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Parashat Naso 5776 — 06/18/2016

Parashat Naso 5776 — 06/18/2016

Bamidbar 4:21-7:89
Man In the Middle

Take a census of the sons of Gershon, them too… (4:22)
With a great noise the ofanim and the holy creatures lift themselves up towards the seraphim. (liturgy)
Because one can do it, better is death in one’s own dharma than life in the dharma of another. Bhagavad-Gita

Levi had three sons: Kehat, Merari and Gershon. Since one of their job’s was the transportation of the Mishkan, as we discussed last week, they were counted separately from the rest of the Israelites. Each of the three Levitical lines had a different portion of the work of dismantling and then reconstructing the Mishkan. The family of Kehat, as we saw, was involved in the most significant parts of the work of the Mishkan. Both Moshe Rabbeinu and Aharon were from the family of Kehat; their father Amram was the eldest son of Kehat. The Kehat family was responsible for covering the implements in the Mishkan (the Kohanim, that is, Aharon and his sons) did this, then the other members of the Kehat family bore them – the Ark, the Menorah, the Incense Altar and the Golden Table.

The Merari family was at the other end of the spectrum. They were the ones who took care of the boards and planks – they did the heavy lifting. Not a glamorous job, but good, honest work, and you can see the results of your labors when you’re done.

The family of Gershon was in the middle, and R. Steinsaltz opines that it was this “middle child” syndrome that Torah was trying to counteract by beginning an entire parashah with the counting of the Gershonites:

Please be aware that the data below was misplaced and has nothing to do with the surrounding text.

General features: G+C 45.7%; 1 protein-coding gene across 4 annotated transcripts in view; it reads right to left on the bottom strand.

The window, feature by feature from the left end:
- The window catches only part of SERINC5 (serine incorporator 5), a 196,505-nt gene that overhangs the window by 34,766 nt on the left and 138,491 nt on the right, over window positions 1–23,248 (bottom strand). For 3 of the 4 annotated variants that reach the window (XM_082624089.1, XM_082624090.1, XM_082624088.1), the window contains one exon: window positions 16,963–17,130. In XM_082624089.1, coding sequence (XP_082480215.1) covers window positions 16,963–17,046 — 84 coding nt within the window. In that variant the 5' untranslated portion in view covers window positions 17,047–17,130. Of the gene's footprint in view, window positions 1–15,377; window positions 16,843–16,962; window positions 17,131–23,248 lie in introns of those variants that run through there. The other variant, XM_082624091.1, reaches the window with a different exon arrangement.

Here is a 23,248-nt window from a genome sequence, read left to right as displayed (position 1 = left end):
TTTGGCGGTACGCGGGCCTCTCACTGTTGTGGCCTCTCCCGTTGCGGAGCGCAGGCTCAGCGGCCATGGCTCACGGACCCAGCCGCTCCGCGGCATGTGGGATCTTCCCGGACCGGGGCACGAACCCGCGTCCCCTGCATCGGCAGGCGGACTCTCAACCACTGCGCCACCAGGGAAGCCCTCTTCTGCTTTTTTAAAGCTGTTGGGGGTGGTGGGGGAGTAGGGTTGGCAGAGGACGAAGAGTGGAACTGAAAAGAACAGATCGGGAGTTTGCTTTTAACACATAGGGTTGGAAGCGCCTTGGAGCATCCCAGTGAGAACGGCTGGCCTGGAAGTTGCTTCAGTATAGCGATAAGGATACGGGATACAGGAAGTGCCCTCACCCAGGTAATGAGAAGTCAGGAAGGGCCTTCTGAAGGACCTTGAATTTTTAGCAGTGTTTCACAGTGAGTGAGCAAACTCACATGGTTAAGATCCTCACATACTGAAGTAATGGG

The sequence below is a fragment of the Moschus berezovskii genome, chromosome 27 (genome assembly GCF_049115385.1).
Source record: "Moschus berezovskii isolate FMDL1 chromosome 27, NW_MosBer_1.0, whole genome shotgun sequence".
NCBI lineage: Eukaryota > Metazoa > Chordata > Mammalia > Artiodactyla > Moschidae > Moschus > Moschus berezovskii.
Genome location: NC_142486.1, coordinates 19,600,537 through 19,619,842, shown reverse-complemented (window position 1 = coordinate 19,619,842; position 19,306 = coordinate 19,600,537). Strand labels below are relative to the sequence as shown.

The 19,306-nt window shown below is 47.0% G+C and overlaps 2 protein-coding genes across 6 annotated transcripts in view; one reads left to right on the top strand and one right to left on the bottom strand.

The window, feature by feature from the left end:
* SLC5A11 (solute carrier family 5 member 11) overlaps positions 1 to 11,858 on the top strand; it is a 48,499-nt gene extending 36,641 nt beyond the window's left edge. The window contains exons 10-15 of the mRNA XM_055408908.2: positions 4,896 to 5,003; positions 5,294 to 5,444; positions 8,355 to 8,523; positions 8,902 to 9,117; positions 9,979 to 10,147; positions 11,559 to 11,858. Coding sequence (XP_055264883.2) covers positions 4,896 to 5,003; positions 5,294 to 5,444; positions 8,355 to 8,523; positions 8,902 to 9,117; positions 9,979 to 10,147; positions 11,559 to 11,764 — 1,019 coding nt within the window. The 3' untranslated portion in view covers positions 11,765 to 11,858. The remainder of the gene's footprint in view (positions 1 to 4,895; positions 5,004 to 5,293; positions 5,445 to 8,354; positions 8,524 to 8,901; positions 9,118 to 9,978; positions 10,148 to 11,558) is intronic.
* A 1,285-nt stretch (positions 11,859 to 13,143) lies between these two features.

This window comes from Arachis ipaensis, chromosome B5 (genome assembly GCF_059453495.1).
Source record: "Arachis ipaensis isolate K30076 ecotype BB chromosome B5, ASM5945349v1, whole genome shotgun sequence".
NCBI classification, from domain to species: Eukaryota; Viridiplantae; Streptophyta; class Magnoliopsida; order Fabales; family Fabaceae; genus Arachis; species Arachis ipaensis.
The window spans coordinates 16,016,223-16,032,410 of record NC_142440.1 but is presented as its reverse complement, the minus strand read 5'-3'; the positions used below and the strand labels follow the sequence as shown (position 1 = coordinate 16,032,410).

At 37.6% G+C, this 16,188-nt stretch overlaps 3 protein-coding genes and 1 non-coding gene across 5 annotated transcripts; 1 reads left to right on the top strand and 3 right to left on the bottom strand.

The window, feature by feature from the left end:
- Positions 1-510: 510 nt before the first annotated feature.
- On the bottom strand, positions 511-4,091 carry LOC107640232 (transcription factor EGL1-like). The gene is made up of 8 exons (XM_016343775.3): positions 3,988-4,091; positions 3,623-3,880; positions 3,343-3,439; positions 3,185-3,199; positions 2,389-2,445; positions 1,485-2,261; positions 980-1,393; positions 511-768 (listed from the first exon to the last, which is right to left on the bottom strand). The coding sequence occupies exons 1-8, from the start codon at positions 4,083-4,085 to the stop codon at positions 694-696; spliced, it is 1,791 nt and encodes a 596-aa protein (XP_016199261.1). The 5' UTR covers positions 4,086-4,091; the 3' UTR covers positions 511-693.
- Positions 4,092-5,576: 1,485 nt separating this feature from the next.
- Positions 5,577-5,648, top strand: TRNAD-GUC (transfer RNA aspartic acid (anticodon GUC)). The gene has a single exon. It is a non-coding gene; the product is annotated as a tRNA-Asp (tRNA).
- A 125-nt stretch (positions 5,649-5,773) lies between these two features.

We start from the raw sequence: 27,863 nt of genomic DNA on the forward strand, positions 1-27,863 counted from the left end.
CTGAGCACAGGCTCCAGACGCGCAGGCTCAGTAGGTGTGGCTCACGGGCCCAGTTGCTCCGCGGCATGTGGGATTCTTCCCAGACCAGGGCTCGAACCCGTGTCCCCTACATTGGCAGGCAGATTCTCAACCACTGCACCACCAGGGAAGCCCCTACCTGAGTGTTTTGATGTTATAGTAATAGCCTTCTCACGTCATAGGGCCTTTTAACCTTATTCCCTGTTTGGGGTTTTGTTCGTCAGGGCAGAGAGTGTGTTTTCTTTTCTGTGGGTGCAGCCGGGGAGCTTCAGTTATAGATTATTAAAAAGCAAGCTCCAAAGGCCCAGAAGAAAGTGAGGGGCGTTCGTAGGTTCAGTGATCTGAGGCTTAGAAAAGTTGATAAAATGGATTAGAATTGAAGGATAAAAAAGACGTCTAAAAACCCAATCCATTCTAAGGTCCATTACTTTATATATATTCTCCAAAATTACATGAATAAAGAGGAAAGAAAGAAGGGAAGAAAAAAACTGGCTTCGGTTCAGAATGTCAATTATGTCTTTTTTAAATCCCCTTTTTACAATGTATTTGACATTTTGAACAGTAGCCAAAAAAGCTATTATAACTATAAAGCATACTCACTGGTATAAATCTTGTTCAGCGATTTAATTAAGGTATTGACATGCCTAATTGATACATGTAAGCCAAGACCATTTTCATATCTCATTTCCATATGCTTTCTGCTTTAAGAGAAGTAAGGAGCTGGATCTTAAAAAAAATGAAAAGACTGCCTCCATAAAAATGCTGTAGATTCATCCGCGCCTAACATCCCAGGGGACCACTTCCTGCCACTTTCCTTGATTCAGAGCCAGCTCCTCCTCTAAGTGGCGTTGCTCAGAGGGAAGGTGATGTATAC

In this respect, the Gershonite families occupied a middle position. “This is the service of the Gershonite families – to minister and to carry” (Num. 4:24). ‘Ihe Kehatites dealt with spiritual matters. Though the service of the Merarites was not intellectual work, when they were finished a house stood. They took a hammer and nails and built something. If the Merarites performed the heavy lifting, and the Kehatites dealt with the important, exalted matters, what was left for the Gershonites? The answer is that the Gershonites carried everything in between. They collected and folded all sorts of things, including various materials and ropes.
Sometimes, it is much easier to be one of the simple porters than to be a member of the Gershonites. To be sure, a Merarite could not be an angel, nor could he perform the work of the angels, but his responsibility was clear and defined, and at the end of each day he knew that he accomplished something. But a Gershonite was neither an angel nor a porter – he was in between. The Gershonites certainly engaged in holy work, but not of the highest sort, like the Kehatites. For the Gershonites, it was easy to feel that they were not accomplishing anything.